With The Sweet and Sour Story of Sugar Noorderlicht goes further in the direction begun in its Global Detail (2003) photo festival. The process of globalization, as radical as it is elusive, is once again the subject for an exhibition and a photo book. This time however Noorderlicht wants to go into greater depth by approaching the operation of the ‘global economy’ from the perspective of just one product. In The Sweet and Sour Story of Sugar, sugar is the starting point for an investigation of the forces of globalization. It is a story which forces one to look beyond boundaries of space and time, at a product that is simultaneously ordinary, and boundless.
The Sweet and Sour Story of Sugar is a comparative investigation in which the process of globalization is examined from the perspective of four different countries. It is one story, but seen through Brazilian, Surinamese, Indonesian and Dutch eyes. In the past colonialism linked the four countries with one another, The Netherlands being the centre to which the sugar came from its overseas possessions and from which it was sold onward. Now, at the beginning of the 21st century, each of the countries has moved in a different direction. Sugar production in Brazil rises year by year, while The Netherlands' own sugar sector is in danger. The plantations in Suriname have lain fallow for many years. Indonesia is struggling to produce enough sugar to keep up with consumption. The new era has brought new winners and losers.
The story behind a package of sugar
Noorderlicht seeks to bring various lines together in this project. It intends to see globalization through the eyes of the slave and the slave dealer, through the eyes of the colony and the colonial power, and through the eyes of the winners and the losers in today's sugar market. We do this in order to create a complex and colourful picture of a process that can have an immense impact on the individual level, while operating outside of our sight. Behind the normal and innocent appearance of a kilo package of sugar in the local supermarket a rich and multifaceted story lies hidden: the sweet and sour story of sugar.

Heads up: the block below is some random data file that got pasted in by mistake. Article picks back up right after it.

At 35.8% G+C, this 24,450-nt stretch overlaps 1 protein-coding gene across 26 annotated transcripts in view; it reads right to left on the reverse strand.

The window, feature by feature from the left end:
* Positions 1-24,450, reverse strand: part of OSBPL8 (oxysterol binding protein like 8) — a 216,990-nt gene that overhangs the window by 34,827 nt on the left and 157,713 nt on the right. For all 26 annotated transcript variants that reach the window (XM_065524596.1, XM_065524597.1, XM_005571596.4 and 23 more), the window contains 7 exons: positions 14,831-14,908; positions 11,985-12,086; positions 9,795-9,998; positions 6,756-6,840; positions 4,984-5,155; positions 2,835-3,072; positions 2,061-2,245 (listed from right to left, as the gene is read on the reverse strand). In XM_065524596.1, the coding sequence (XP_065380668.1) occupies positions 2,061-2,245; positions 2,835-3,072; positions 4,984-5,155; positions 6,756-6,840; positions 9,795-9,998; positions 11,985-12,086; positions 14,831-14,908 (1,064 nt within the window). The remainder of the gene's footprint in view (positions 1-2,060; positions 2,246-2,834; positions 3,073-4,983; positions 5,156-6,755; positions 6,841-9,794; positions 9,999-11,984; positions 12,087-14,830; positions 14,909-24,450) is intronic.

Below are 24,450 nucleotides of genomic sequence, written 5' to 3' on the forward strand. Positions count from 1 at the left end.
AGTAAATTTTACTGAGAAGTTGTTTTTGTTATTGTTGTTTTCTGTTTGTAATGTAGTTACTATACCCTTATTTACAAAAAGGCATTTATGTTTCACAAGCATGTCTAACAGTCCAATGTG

We are working together with the following archives in The Netherlands and other countries on the content of the open source:
- Rijksmuseum (Amsterdam)
- KIT (Amsterdam)
- Universiteit van Amsterdam (Amsterdam)
- KITLV (Leiden)
- Noord-Hollands archief (Haarlem)
- Zeeuws Archief (Middelburg)
- Groninger Archieven (Groningen)
- Gemeentearchief Roosendaal (Roosendaal)
- Maritiem Museum (Rotterdam)
- Suiker Unie (Dinteloord)
- Stichting Heemkundige Kring Sas van Gent (Sas van Gent)
- Mastboom-Brosens Stichting (Oud Gastel)
- Historische Vereniging gemeente Bedum (Bedum)
- Surinaams Museum (Paramaribo)
- Instituto Moreira Salles (Saõ Paulo)
- Langgeng Art Foundation, Jogjakarta: 9 Nov 2012 - 20 Jan 2013
- Ruangrupa, Jakarta: 23 Nov - 14 Dec 2012
- Fort Zeelandia, Paramaribo: 5 - 14 July 2013
- Museum Mariënburg, Mariënburg: 17 - 23 July 2013
- Tembe Art Studio, Moengo: 26 - 28 July
- As part of the 20th Noorderlicht International Photofestival 2013: 1 Sept - 13 Oct 2013
- Sao Paulo: Oct 2013
For more information, please contact the projectleader Sjors Swierstra, firstname.lastname@example.org.
Stay up to date with the latest news about the project on the special Sugerpage on Facebook!
All photograpers also worked on an assignment in the Netherlands, except for Carl de Keyzer. He photographed the European Commission in Brussels, Belgium.
In the media
Radio Netherlands Worldwide
On 8 May 2012 the Radio Netherlands Worldwide website published an article on the project in English, Bahasa, Papiemento and Brazilian.
During August and September 2012, CNN-photo made six articles about the project, presenting photographs by each participating photographer, complete with interviews about their work.